Monster Beverage Corp. erased 5 percent to $53.91. The largest U.S. energy drink maker by sales volume was cut to hold from buy by Stifel Nicolaus & Co. analyst Mark Astrachan, who cited greater-than-anticipated deceleration in revenue growth through the first quarter.
Cummins Inc. slid 3.7 percent to $87.46. The maker of engines said it expects to cut as many as 1,500 jobs by the end of 2012 and lowered its forecasts for revenue and profit. Caterpillar Inc., the world’s largest construction and mining equipment maker, fell 2.4 percent to $82.73.
MetroPCS Communications Inc. sank 3.6 percent to $12.06. Sprint Nextel Corp. is holding off on an immediate counterbid for MetroPCS to gain time to scrutinize the carrier’s planned combination with T-Mobile USA Inc., said people familiar with the situation.
Wal-Mart rose 2.7 percent, the most in the Dow, to a record $76.12 after the world’s largest retailer said in an investor community meeting it had a “very strong” back-to-school season that will continue into the holiday period. The company also said it will add 205 U.S. locations in 2013 and 240 in 2014. McDonald’s Corp., the biggest restaurant chain, gained 0.9 percent to $92.94.
‘Beacon of Light’
Costco Wholesale Corp. added 2.9 percent to $102.53. The largest U.S. warehouse-club chain posted fiscal fourth-quarter profit that topped analysts’ estimates as low prices drove sales. Earnings in the quarter ended Aug. 31 were $1.39 a share. Analysts projected $1.31, the average of 25 estimates compiled by Bloomberg.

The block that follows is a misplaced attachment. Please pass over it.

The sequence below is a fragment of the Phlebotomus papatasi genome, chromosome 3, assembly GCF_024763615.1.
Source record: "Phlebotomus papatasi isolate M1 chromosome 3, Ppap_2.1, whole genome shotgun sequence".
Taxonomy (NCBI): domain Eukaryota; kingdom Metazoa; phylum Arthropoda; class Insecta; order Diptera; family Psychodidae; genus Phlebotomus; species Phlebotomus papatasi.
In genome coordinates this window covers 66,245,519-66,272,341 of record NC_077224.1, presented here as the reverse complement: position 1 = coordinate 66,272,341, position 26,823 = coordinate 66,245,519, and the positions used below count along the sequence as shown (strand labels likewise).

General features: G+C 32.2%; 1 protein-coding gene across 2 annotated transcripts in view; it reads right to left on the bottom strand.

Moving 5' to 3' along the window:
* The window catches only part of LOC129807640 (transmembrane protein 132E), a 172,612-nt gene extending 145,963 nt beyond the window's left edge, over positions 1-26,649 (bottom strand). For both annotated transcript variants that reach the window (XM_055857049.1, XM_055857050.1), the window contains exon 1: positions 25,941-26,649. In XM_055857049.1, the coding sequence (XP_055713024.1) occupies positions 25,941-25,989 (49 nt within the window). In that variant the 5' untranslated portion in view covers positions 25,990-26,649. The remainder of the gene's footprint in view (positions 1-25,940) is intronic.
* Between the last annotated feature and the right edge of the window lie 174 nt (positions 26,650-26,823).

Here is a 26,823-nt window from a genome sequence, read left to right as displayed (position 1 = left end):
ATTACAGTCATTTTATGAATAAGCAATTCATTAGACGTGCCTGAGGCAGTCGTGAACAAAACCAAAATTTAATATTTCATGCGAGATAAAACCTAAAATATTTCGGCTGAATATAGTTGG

Third-quarter earnings at the eight food and consumer- staples retailers in the S&P 500 increased 8 percent, according to analysts’estimates.
“One should look toward consumer companies as a beacon of light for improved earnings in this quarter, but the overall theme that will be echoed from management will be of a more conservative nature,” Chad Morganlander, a Florham Park, New Jersey-based fund manager at Stifel Nicolaus & Co., which oversees about $138 billion in client assets, said by phone. “It’s going to be a deceleration from previous quarters.”
Yum jumped 8.3 percent to $71.16. The owner of the Taco Bell and KFC fast-food chains reported a 23 percent increase in third-quarter net income as sales climbed in the U.S. and China. Profit excluding some items was 99 cents a share, compared with the 97 cent average of 22 analyst estimates compiled by Bloomberg.
Apple Inc., the world’s most valuable company, climbed 0.9 percent to $641.71 after four straight losses that extended the iPad maker’s retreat from a record high on Sept. 19. to 9.4 percent.
FedEx Corp. rose 4.4 percent to $89.31 after setting a goal to boost profit by $1.7 billion within three years, primarily by cutting costs, as customers shift to slower and cheaper deliveries from overnight shipments.
True Religion Apparel Inc. surged 23 percent to $25.75. The maker of the namesake designer jeans said it will explore strategic alternatives, including a possible sale. The board has formed a special committee to consider options after receiving interest from third parties about a possible transaction, Vernon, California-based True Religion said today in a statement.
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